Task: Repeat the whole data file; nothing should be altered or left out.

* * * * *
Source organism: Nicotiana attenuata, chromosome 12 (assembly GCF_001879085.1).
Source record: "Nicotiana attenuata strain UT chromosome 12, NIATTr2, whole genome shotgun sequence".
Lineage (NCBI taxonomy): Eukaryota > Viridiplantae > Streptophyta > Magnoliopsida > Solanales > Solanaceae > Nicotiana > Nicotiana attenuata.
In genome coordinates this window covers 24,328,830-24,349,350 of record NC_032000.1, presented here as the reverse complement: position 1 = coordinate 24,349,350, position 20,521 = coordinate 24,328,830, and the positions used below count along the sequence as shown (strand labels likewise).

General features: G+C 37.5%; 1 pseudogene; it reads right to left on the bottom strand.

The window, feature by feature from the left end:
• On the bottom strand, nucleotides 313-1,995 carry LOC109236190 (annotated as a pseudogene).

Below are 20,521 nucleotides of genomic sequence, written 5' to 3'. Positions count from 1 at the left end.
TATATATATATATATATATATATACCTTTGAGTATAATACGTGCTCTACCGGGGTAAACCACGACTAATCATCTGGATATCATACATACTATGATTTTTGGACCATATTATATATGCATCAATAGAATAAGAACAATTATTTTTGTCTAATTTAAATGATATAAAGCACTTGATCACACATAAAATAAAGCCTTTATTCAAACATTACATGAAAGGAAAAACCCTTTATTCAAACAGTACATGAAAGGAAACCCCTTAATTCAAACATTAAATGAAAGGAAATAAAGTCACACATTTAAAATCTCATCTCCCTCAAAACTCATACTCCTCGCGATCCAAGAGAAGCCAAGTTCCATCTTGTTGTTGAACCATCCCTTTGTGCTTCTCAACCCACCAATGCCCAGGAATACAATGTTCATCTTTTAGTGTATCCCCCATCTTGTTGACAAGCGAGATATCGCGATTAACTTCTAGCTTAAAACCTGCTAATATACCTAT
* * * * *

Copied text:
Source organism: Nicotiana attenuata, chromosome 12 (assembly GCF_001879085.1).
Source record: "Nicotiana attenuata strain UT chromosome 12, NIATTr2, whole genome shotgun sequence".
Lineage (NCBI taxonomy): Eukaryota > Viridiplantae > Streptophyta > Magnoliopsida > Solanales > Solanaceae > Nicotiana > Nicotiana attenuata.
In genome coordinates this window covers 24,328,830-24,349,350 of record NC_032000.1, presented here as the reverse complement: position 1 = coordinate 24,349,350, position 20,521 = coordinate 24,328,830, and the positions used below count along the sequence as shown (strand labels likewise).

General features: G+C 37.5%; 1 pseudogene; it reads right to left on the bottom strand.

The window, feature by feature from the left end:
• On the bottom strand, nucleotides 313-1,995 carry LOC109236190 (annotated as a pseudogene).

Below are 20,521 nucleotides of genomic sequence, written 5' to 3'. Positions count from 1 at the left end.
TATATATATATATATATATATATACCTTTGAGTATAATACGTGCTCTACCGGGGTAAACCACGACTAATCATCTGGATATCATACATACTATGATTTTTGGACCATATTATATATGCATCAATAGAATAAGAACAATTATTTTTGTCTAATTTAAATGATATAAAGCACTTGATCACACATAAAATAAAGCCTTTATTCAAACATTACATGAAAGGAAAAACCCTTTATTCAAACAGTACATGAAAGGAAACCCCTTAATTCAAACATTAAATGAAAGGAAATAAAGTCACACATTTAAAATCTCATCTCCCTCAAAACTCATACTCCTCGCGATCCAAGAGAAGCCAAGTTCCATCTTGTTGTTGAACCATCCCTTTGTGCTTCTCAACCCACCAATGCCCAGGAATACAATGTTCATCTTTTAGTGTATCCCCCATCTTGTTGACAAGCGAGATATCGCGATTAACTTCTAGCTTAAAACCTGCTAATATACCTAT